My mother passed away in 1949, and my father in 1955. Both are buried in the Dewberry cemetery.
My earliest recollection of school days at Lake Whitney were about 1917 - 18. The first teacher was Miss Vina McKenzie of Heinsburg. Mother walked with me a few times at first. For a little while I went with Rolf and Archie Anderson, riding horseback with them. I had part of three years schooling in Dewberry, spring and fall, as it was too cold in winter.
After we moved back to Mooswa I rode a horse to school always. We had "Normal School" teachers for five months in summer. We had Mr. Roy Backer one term. He came back the next term and put us all back in the same grades again. Grades I to VIII were taught. Other teachers were Mr. McKeen, Miss Hattie Markstad, Mrs. Lodhunter and Mr. Gilson.
When Miss Markstad taught, we had a holiday to go to the unveiling of the Frog Lake monument on the massacre grounds. I can well remember Mr. Blaisdale Cameron giving his speech.
Through the years that I went to Lake Whitney School, from 1922 - 27, these children attended: Bertha Dennis,Grace Willis, Arthur, Bill and Clare Gordons, Stevie and Annie Berger, Archie, Irene, Nancy and Vina Anderson, May Taylor, Eli, Gladys and Gib Evans, Bill, Neva, Tom and Jerry Crook, Lyndall Coombs, Billy Evans, and Zora, Ernie andCliff Woods. Teachers boarded at E.T. Evans, Arthur Gordons and Leonard Coombs.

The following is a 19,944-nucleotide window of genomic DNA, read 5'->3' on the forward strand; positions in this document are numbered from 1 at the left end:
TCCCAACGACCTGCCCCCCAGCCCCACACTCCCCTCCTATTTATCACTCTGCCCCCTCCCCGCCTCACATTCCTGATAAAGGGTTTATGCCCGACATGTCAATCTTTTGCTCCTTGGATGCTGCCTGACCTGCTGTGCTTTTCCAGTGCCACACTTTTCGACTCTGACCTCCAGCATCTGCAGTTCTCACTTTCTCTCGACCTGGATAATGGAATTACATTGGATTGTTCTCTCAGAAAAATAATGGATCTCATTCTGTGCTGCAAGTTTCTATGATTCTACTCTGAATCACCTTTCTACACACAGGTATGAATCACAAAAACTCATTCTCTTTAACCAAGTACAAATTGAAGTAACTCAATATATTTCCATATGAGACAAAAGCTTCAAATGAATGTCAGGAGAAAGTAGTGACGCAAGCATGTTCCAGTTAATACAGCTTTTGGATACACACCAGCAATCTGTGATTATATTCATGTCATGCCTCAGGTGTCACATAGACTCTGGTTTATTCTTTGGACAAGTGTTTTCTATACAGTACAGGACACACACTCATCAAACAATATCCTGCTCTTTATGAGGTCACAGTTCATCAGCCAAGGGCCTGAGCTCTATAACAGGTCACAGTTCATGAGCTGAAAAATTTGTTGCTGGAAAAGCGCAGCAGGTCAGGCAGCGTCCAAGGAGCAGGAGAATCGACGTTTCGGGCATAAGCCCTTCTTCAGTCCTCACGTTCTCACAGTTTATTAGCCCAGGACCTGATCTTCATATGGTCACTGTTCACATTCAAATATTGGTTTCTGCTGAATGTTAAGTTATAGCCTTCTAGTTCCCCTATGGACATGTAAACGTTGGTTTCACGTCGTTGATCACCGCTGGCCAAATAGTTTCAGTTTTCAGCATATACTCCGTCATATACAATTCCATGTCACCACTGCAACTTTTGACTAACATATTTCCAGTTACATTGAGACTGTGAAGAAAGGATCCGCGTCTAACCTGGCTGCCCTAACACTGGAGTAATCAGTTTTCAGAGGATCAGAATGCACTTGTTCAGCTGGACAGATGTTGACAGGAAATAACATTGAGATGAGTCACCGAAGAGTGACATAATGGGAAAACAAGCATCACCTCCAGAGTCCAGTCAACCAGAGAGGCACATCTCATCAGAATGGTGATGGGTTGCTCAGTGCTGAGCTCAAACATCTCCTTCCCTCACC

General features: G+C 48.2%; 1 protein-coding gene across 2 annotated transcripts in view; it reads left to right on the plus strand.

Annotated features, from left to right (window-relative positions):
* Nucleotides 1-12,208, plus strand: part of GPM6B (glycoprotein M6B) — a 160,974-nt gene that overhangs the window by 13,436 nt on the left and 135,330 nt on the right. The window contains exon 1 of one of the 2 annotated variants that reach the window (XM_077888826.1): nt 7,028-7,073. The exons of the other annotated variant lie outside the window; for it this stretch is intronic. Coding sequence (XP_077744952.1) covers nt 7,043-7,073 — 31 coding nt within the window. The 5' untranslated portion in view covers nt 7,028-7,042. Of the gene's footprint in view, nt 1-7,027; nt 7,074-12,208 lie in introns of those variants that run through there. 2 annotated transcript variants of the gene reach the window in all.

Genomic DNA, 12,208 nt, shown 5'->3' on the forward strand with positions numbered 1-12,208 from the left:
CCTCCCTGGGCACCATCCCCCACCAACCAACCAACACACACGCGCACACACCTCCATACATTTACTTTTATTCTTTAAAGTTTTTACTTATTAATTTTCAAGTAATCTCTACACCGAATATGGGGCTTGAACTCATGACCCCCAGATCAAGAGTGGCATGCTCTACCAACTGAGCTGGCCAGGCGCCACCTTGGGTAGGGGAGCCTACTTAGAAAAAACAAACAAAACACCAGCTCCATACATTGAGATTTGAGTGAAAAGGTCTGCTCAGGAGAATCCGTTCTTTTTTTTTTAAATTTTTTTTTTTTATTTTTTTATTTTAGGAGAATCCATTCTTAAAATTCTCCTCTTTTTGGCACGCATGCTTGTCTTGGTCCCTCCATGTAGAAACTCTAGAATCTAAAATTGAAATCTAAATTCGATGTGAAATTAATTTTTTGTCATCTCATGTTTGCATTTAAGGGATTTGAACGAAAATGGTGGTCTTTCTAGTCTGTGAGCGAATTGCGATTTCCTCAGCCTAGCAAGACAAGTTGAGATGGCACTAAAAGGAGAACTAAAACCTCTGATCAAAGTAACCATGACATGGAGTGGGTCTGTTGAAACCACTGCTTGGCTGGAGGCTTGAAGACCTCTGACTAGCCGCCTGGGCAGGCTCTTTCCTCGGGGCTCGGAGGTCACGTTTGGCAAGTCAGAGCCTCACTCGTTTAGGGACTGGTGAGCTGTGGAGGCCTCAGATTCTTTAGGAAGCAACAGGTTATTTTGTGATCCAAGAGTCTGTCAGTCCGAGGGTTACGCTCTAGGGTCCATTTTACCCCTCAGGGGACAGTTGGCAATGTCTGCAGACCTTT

I went to Sacred Heart School in Edmonton for three months but had to come home to help with chores. I finished that term of four months with Mrs. Lodhunter. I attended school for only three months next term; there was too much work at home - stooking, milking, rock picking, cream to take to the station twice a week
I can remember eggs at 3 and 4 cents per dozen, cheese at 7 cents per pound; 22 shells for 18 and 25 cents for a box of fifty, leaf tobacco 7 to 1O cents per pound; bread lO cents per loaf; cream $2.35 for five gallons, special, test 48 to 50; turkey hens six pounds dressed 5O cents, toms dressed $2 and $2.50. I took half an eighteen-month-old steer to Dr. F. G. Miller towards payment on my appendix operationâ€”4 cents per pound for the front quarter and 5 cents for the hind.
Therese de Delley with a coyote that she shot.
We owned a boat, which we kept in Lake Whitney for a few years, then moved it to Laurier Lake. I was very fond of hunting, trapping, horseback riding. I was on the Lindbergh softball team for two years.
Rev. Whaley married Harold B. Craige and myself in the Elk Point parsonage in 1933. We raised four children -- two boys and two girls. We farmed a half section in the Dewberry area, on which we retired thirteen years ago.
(February 4, 1999. This text is being edited in the parsonage mentioned above. The original history book has been scanned on a computer and needs work. Ron Onusko lived in and owned the parsonage located at 5125 - 48 Street and refered to it as the Old Manse)